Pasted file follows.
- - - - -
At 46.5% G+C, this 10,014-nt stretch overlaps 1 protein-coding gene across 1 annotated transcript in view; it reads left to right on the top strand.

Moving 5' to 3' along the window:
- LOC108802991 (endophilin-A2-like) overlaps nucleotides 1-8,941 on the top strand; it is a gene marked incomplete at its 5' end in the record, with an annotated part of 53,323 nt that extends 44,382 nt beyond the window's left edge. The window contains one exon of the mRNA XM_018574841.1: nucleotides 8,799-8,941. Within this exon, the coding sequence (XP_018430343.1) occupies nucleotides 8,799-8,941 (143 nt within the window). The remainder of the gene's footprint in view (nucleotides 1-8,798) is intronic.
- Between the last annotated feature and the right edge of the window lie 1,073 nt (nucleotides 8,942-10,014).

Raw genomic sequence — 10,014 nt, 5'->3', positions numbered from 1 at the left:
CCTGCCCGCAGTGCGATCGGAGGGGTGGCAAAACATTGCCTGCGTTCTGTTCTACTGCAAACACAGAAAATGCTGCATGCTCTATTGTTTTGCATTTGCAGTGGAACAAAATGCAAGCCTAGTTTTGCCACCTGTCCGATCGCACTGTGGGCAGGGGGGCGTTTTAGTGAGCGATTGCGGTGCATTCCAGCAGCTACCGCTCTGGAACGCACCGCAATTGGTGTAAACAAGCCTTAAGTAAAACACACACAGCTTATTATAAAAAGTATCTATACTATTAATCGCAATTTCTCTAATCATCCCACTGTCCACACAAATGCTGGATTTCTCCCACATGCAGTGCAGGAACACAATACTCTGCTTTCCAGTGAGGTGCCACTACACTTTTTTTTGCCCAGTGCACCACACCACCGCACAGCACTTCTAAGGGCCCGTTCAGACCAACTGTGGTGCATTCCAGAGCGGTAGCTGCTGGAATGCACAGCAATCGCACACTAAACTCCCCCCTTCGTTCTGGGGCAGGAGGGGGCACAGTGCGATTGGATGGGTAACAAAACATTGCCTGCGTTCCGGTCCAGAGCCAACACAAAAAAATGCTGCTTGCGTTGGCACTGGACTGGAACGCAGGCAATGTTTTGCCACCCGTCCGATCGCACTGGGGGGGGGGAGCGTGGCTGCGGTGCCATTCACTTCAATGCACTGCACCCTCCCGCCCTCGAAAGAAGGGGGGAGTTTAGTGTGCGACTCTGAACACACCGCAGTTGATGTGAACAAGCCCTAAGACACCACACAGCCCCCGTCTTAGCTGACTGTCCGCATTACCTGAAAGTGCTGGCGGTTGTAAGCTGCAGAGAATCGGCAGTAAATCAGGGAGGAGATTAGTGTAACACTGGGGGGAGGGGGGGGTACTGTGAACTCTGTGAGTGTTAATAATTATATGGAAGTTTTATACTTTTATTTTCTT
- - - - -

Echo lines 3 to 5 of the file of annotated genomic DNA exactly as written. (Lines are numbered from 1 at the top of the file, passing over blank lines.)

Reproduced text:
- LOC108802991 (endophilin-A2-like) overlaps nucleotides 1-8,941 on the top strand; it is a gene marked incomplete at its 5' end in the record, with an annotated part of 53,323 nt that extends 44,382 nt beyond the window's left edge. The window contains one exon of the mRNA XM_018574841.1: nucleotides 8,799-8,941. Within this exon, the coding sequence (XP_018430343.1) occupies nucleotides 8,799-8,941 (143 nt within the window). The remainder of the gene's footprint in view (nucleotides 1-8,798) is intronic.
- Between the last annotated feature and the right edge of the window lie 1,073 nt (nucleotides 8,942-10,014).

Raw genomic sequence — 10,014 nt, 5'->3', positions numbered from 1 at the left: